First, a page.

Advertisement

Solar Composition

  • Claudio Vita-FinziEmail author
Chapter

Abstract

Until the late 1920s it was accepted that Sun and Earth had very similar compositions. The revelation that the Sun is composed primarily of hydrogen prompted novel models for its evolution and hence for solar irradiance and magnetism, and it was an essential step towards the current nuclear scheme with its dependence on hydrogen-helium transformation. Nowadays solar composition is investigated by a number of strategies which bear on different parts of the Sun, notably spectroscopy primarily of the photosphere and direct chemical assay of the corona by way of the solar wind, complemented by geochemical analysis of pristine carbonaceous chondritic meteorites, which are thought to have originated in the same nebula as the Sun. The results are evaluated in the light of models of the solar interior and the findings of helioseismology, and they bear on attempts to trace the origins of the solar system, the genesis of stars, and ultimately the origin of the elements in our galaxy and indeed in the universe as a whole.

References

  1. 1.
    Asplund M, Grevesse N, Sauval AJ (2005) The solar chemical composition. In Barnes TG III & Bash FN (eds) Cosmic abundances as records of stellar evolution and nucleosynthesis, ASP Conf 336:25–38Google Scholar
  2. 2.
    Asplund M et al (2009) The chemical composition of the Sun. Annu Rev Astron Astrophys 47, 481–522ADSCrossRefGoogle Scholar
  3. 3.
    Balogh A, Marsdenet RG, Smith EJ (2001) The heliosphere near solar minimum: the Ulysses perspective. Springer, BerlinGoogle Scholar
  4. 4.
    Campbell IH, O’Neill HSC (2012) Evidence against a chondritic Earth. Nature 483:554–558ADSCrossRefGoogle Scholar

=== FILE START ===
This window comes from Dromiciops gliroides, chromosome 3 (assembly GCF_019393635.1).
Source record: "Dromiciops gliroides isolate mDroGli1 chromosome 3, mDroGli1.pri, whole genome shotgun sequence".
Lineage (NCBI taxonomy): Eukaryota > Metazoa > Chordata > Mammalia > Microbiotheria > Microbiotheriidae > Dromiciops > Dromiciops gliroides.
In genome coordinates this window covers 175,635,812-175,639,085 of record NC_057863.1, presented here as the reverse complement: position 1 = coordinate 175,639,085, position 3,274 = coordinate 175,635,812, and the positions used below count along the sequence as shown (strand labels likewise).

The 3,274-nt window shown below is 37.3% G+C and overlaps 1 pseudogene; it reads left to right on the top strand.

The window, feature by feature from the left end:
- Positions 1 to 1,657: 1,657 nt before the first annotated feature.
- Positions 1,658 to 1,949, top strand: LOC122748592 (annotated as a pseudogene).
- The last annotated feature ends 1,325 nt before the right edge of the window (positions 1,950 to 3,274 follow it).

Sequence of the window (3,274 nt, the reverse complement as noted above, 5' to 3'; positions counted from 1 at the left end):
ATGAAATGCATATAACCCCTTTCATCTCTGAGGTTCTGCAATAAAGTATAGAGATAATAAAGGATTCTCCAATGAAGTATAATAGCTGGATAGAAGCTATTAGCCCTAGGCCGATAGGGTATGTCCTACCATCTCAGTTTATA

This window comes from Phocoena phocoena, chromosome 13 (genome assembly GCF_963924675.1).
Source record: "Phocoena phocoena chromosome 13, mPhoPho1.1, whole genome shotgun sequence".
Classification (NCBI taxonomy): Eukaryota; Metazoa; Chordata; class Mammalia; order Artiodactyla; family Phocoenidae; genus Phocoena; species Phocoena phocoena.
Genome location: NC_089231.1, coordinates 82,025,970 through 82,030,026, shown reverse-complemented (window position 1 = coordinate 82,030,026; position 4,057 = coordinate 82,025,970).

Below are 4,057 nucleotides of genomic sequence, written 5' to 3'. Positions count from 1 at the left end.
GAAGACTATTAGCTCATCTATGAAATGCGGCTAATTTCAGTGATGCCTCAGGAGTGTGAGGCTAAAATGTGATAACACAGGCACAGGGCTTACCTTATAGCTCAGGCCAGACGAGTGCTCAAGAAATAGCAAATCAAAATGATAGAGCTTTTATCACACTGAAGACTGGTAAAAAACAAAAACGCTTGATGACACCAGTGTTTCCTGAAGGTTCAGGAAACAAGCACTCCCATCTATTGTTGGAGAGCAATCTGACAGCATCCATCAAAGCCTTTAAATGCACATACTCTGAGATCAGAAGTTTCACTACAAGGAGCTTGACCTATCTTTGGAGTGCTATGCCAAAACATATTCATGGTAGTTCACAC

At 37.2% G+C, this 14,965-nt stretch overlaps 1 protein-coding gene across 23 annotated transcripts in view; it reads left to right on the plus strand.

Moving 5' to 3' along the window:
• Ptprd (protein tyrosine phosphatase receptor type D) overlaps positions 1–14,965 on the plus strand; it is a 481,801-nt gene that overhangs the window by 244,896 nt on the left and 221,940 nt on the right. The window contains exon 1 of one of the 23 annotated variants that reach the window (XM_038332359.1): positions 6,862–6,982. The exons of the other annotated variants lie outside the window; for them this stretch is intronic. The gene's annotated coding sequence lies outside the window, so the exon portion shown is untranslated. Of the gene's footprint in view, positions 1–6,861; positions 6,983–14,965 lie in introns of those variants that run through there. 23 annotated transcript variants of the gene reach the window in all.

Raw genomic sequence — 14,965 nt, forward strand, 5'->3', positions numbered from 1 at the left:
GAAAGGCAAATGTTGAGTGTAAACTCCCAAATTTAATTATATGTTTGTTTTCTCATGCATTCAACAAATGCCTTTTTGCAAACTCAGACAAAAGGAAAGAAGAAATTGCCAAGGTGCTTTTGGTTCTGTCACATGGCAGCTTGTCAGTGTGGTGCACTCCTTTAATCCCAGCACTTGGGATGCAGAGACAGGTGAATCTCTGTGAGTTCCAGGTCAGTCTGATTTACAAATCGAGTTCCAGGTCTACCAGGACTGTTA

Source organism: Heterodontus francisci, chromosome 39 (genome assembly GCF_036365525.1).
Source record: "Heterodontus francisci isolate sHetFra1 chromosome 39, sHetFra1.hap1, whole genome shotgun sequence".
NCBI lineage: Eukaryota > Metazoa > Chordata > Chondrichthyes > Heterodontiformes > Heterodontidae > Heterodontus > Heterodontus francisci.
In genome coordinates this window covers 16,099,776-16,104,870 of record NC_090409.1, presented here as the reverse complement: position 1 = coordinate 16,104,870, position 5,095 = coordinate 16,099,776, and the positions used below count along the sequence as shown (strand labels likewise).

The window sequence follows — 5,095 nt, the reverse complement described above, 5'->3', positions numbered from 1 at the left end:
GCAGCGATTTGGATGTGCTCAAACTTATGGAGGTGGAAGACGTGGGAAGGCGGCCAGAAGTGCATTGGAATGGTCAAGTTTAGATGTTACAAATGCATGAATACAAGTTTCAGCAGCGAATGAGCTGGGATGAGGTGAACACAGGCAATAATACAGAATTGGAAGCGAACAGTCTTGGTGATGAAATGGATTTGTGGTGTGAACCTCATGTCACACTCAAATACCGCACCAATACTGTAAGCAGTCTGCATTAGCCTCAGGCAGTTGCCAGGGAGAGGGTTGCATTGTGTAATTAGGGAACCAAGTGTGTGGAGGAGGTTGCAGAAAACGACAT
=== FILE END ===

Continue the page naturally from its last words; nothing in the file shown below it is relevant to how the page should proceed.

5. 5.
    DeVorkin DH (2010) Extraordinary claims require extraordinary evidence: CH Payne, HN Russell and standards of evidence in early quantitative stellar spectroscopy. J Astron Hist Heritage 13:139–144Google Scholar
  6. 6.
    Diehl R et al (2016) Radioactive 26Al from massive stars in the Galaxy. Nature 439:45–47Google Scholar
  7. 7.
    Eddington AS (1926) The internal constitution of the stars. Cambridge Univ Press, CambridgeGoogle Scholar
  8. 8.
    François P et al (2004) The evolution of the Milky Way from its earliest phases: constraints on stellar nucleosynthesis. Astron Astrophys 421: 613–621ADSCrossRefGoogle Scholar
  9. 9.
    Galvin AB and 26 others (1996) Solar wind composition: first results from SOHO and future expectations. Bull Am Astr Soc 28: 897Google Scholar
  10. 10.
    Geiss J, Gloeckler G (2007) Linking primordial to solar and galactic composition. Space Sci Rev 130: 5–26ADSCrossRefGoogle Scholar
  11. 11.
    Gorshkov A B & Baturin V A 2008 Diffusion settling of heavy elements in the solar interior. Astron Rep 52:760–771ADSCrossRefGoogle Scholar
  12. 12.
    Gounelle M. and Zolensky M. E. 2014. The Orgueil meteorite: 150 years of history. Meteoritics and Planetary Science 49:1769–1794ADSCrossRefGoogle Scholar
  13. 13.
    Grevesse N, Noels A (1993) Origin and evolution of the elements. Cambridge Univ Press, CambridgeGoogle Scholar
  14. 14.
    Grevesse N & Sauval AJ (2002) The composition of the solar photosphere. Adv Space Res 30:3–11ADSCrossRefGoogle Scholar